OK, hopefully that title got your attention! More about it later…
I’m starting to realise that a technique I’ve successfully used to build applications in the past is closer to Test Driven Development than I had imagined. Namely creating paper based screen mockups, acting these through putting yourself in place of the user, and then building live prototypes. Let me begin at the beginning…
Last week I purchased an e-book from 37Signals, “Getting Real: the smarter, faster, easier way to build a successful web application”. It cost US$19 (approx. AUS$25) and was well worth the money. But check this out; you can even read it for free here! Free! How cool is that?
It says ‘web’ in the title, but it is equally applicable to non-web based software. The idea is to minimise non-executable artifacts (i.e. not actually running in the application), such as doco, diagrams etc…This is very similar to the theme that runs through agile development.
- It’s about staying small (and agile).
- It’s about less of everything that’s not essential.
- You start with the interface, the actual screens that users will interact with.
- It’s about short iterations (just like agile), and reducing the cost of change.
- And more specifically, it’s about delivering just what customers need (just like agile).
Just like TDD, we deliver better results because we are forced to think about the actual problems we are trying to solve, rather than our ideas about how they should be solved.
[I did a short stint at a home loan company where they did things the opposite way: create a load of throw away, static mock up screens rather than real pages, and produce documentation that is out of date the minute you publish it. But I digress…]
I was amused to see a quote from the Elements of Style, on vigorous writing, as I blogged about the similarities in the process of software development and ‘good’ writing a while ago here.
One description that really stuck in my mind was: bloated, forgettable software dripping with mediocrity. Gotta love that for a put down!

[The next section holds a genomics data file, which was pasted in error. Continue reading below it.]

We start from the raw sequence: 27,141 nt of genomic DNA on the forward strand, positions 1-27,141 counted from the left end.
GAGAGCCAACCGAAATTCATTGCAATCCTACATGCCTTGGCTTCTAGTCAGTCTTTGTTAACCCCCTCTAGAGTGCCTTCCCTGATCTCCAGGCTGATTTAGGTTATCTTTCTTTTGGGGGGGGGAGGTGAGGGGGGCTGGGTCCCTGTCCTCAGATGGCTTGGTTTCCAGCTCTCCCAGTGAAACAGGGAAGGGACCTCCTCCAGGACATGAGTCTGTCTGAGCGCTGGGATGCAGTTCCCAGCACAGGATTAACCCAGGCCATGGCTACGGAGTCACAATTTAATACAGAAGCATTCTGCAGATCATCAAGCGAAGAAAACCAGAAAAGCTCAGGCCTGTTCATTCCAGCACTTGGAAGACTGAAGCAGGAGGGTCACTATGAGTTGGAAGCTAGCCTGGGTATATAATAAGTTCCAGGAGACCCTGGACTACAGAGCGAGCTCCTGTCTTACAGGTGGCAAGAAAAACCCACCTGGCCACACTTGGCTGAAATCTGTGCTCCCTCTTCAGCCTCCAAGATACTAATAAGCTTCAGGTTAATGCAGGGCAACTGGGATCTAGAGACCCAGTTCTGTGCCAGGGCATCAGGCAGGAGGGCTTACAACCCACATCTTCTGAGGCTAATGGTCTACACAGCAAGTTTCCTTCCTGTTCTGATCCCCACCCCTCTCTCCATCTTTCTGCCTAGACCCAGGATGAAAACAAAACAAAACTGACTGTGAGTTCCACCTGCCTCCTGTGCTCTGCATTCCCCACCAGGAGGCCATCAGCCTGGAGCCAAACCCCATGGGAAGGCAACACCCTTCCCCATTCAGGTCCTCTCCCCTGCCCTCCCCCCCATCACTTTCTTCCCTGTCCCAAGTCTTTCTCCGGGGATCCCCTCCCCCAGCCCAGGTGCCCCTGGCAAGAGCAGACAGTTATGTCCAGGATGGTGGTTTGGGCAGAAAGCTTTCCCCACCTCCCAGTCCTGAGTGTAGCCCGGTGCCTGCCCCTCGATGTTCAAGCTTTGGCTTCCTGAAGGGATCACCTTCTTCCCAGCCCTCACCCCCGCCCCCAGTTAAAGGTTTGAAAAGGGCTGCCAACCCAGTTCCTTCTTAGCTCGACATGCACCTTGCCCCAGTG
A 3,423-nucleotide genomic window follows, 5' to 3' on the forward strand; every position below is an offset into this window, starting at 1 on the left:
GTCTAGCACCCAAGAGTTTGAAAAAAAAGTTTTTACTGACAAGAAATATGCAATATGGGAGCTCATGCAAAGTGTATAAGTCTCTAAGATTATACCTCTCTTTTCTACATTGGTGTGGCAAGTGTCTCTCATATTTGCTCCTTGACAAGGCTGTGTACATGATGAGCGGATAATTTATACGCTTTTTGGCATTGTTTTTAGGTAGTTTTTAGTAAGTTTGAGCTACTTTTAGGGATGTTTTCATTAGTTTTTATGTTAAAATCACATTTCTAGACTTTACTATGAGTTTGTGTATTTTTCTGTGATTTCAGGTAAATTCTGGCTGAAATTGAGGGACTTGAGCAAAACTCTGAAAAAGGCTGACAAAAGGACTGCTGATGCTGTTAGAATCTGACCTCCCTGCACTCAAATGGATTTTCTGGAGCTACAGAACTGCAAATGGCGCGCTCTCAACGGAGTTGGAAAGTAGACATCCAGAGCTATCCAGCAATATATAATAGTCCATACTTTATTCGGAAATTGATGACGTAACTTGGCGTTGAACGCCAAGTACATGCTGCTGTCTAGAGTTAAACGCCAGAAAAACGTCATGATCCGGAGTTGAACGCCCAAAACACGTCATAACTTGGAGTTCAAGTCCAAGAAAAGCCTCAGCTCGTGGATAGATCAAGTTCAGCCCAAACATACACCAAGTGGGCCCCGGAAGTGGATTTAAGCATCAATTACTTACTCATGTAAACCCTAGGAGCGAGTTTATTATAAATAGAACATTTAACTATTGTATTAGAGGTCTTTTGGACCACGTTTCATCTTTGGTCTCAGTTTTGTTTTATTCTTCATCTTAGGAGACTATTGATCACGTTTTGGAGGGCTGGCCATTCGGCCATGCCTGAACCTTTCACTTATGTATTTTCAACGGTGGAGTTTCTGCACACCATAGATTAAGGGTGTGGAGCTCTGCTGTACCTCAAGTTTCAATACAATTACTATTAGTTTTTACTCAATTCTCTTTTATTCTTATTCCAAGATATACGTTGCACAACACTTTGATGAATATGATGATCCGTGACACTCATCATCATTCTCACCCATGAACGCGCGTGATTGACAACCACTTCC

OK, so we come to the central tenet of this eBook: you don’t need tons of money or a huge team or a lengthy development cycle to build great software. Less software, less code, less mass. More simplicity for your users. More user buy-in and more users who are passionate about your product.
Here is some of the condensed ‘Getting Real’ advice:
Use a team of three for Version 1.0
Start with a developer, a designer and someone who straddles both worlds. Starting with a small team will force you to make trade-off decisions early in the development process. Such a small team will communicate more effectively and efficiently than a larger one.
Let limitations be your guide to creative solutions
You are never going to have enough of all the things you would like; be it time, money, people etc. Don’t worry! Constraints are great for driving innovation and putting the brakes on ‘feature creep’
What does your application stand for?
What makes it different than other similar products? Why is there a need for it? Before you even think about coding you need to know the purpose of the product you are going to build - the vision.
Ignore details early on
Always work from large to small. Let the details reveal themselves as you use what you are building.
“Getting Real” continues for a good 130 pages more than I’ve briefly skimmed over here. It’s worth a read.